The DRD Snapshot
29 Oct 2021
THE WEEK THAT WAS
Loose Lips Sink Budgets: Before the usual bedlam of Budget Day descended, controversy shrouded the Commons as Rishi Sunak was reprimanded for leaking key budget content to journalists over the weekend. Seen as a breach of ministerial code, Sir Lindsay Hoyle was furious that certain portions had been advertised to the media. The Speaker of the House was keen to remind Sunak of historical precedent. Had he been part of Clement Attlee’s postwar government some seventy years ago, he would have been expected to resign, as former Chancellor Hugh Dalton did, after an off-the-cuff remark to a journalist turned into a nationwide scandal before his 1947 budget. Recently, it has become a regular occurrence for Chancellors to slip elements of their upcoming budgets to the media. Although, Sunak’s release seemed more like a spill, the outraged Speaker accused the Chancellor of “riding roughshod” over MPs who were denied the opportunity to hear the announcements first. However, Sunak’s actions backfired as he was left to deliver a budget that had lost its surprise. Instead, an undramatic lull filled the chamber on Wednesday afternoon as he babbled on about Rosé…
Booze and baggage claim: With most of the announcements having already been ‘trailed’ (leaked) ahead of the big event, Chancellor Rishi seemed to spend an inordinate amount of time talking about booze. Clearly, this was the announcement ‘for the people’ given the number of photos appearing of the teetotal Chancellor holding pints of beer in the last few days. Announcements on air passenger duty also came as a surprise, with increases on only ultra-long-haul flights over 5,500 miles and cuts to domestic travel. At a livestream event for Conservatives after the Budget, Sunak revealed that he hoped his next holiday would be to his home in California, fortunately only a 5,318 mile journey. The true impact of the announcements will continue to be analysed and debated into next week and, despite a positive economic forecast and a welcome announcement on reducing the Universal Credit Taper, it already looks like tough times ahead for working class people. Let’s hope Rishi can fulfill his desires to reduce taxes before the end of this Parliament, or it could be this Government’s last…
Heard this story before: Former Cabinet Minister Owen Paterson was this week found by Parliament’s Standards Commissioner and Standards Committee to have broken lobbying rules while working as a paid adviser to two companies. His response? To lobby (yes, you read that right) the decision-makers on their findings, arguing that he had been deprived a fair process. For most organisations unhappy with public policymaking, they may find this line of defence from a lobbyist disguising himself as an MP fairly amusing – what’s fair about a process that allows an MP to use his Parliamentary offices for business meetings, whilst sending letters on House of Commons notepaper? Alas, his defenders are pushing for a free vote to help the North Shropshire MP avoid a 30-day suspension from the Commons. Lessons are slow to be learned, it seems.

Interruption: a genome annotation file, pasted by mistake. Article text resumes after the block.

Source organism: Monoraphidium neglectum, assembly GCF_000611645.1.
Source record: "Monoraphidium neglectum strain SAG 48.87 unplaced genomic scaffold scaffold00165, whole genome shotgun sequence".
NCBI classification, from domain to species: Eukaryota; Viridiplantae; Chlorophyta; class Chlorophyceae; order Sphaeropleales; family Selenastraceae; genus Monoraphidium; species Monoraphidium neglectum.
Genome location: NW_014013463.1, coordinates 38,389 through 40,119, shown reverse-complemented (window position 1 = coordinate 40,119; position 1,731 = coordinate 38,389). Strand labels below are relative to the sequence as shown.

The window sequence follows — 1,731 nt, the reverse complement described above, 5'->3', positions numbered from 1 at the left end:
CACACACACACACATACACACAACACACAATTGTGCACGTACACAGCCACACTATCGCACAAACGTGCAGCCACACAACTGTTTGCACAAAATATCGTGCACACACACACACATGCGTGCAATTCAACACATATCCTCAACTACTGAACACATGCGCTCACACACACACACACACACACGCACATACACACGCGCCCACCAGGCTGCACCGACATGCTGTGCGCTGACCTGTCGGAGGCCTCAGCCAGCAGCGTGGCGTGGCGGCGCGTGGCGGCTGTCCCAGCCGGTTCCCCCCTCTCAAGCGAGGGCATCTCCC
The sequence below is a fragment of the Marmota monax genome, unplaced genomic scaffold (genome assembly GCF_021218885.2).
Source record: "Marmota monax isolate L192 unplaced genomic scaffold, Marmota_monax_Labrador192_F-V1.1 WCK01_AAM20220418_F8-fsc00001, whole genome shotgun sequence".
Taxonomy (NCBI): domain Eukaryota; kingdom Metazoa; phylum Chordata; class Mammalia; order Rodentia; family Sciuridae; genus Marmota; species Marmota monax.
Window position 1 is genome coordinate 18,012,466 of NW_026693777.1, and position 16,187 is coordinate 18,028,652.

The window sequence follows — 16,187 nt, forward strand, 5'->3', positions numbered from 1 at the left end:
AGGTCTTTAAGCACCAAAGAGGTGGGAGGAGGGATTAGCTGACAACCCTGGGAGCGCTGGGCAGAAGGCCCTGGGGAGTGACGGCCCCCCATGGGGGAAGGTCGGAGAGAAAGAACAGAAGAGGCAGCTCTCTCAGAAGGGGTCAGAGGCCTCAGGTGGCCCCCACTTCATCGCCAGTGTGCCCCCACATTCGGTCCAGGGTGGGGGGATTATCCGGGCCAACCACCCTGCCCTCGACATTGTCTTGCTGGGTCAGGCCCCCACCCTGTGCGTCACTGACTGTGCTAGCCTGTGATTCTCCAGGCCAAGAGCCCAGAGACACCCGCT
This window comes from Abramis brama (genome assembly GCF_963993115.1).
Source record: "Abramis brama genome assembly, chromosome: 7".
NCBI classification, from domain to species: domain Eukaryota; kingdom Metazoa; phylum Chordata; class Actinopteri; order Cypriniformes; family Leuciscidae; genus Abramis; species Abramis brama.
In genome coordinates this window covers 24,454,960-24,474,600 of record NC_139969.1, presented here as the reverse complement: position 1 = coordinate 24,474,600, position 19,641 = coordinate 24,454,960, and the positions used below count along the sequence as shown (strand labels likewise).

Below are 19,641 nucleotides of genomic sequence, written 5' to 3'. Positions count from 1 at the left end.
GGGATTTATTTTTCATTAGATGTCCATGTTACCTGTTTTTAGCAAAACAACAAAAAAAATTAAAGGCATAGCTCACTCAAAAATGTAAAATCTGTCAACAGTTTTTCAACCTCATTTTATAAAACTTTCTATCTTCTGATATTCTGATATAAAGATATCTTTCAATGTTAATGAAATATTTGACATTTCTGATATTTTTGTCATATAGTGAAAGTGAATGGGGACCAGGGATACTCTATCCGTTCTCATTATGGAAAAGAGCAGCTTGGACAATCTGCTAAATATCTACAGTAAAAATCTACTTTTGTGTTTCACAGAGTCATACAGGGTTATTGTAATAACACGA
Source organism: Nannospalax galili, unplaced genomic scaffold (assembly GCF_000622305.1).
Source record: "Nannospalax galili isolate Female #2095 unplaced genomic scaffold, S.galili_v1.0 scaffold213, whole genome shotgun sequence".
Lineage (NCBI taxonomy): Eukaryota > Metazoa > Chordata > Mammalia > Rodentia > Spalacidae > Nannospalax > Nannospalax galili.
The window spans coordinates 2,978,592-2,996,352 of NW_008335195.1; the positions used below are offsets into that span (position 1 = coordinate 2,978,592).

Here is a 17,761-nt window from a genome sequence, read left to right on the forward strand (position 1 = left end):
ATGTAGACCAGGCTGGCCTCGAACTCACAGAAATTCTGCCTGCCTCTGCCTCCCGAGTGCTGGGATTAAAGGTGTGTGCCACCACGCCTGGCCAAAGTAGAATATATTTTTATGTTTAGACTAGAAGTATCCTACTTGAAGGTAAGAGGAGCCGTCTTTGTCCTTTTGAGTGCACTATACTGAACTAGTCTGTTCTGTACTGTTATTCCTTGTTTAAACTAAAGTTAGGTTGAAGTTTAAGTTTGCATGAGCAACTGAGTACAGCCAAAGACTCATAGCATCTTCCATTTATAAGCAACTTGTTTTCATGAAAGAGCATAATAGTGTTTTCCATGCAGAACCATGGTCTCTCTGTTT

THE WEEK TO COME
Carbon cuts: Domestic flights or sustainable travel? Perhaps this is a question we are all asking ourselves after this week. The UK, in all its attempts to be a global green hub, seems to be repeatedly failing. However, a hopeful green petition, receiving over 100,000 signatures, will be debated next week. Alongside COP26, Parliament will discuss the introduction of charges on carbon emissions. The carbon charge would help tackle the climate crisis and air pollution. In the UK there are 64,000 deaths a year attributable to air pollution transforming this into both a climate and health crisis. Despite the obvious need to reduce carbon emissions for both the well-being of the population and environment, ‘carbon charges’ would raise billions for the UK economy. Our net-zero future, as we go green next week, is therefore fundamental. But sadly, the question remains: does the reduction in taxes on domestic flights give the right impression to the world that the UK take climate change seriously?
Digital dilemmas: Next week in Parliament a debate will be held on tackling the digital divide. For many, since 23 March 2020 when lockdown was announced in the UK, lives were moved online. Zoom and Teams dominated, as teaching and work became completely digitalised. However, what happened to those with no access to a laptop or internet? As it stands, there are currently 9 million adults in the UK who cannot use the internet without help, with a disproportionate number of those located in the North. Therefore, as many attempted to connect virtually, some became completely isolated: with children having no access to an education and adults with no ability to work. Despite the precarity of the current situation, in the announcement of the budget this week, ‘digital skills’ only got one mention. Indeed, there was a significant focus on ‘levelling up’ to build an infrastructure that improves everyday lives. But how can a true ‘level up’ take place if people need a greater access to fundamental digital skills? Perhaps next week will deliver an answer.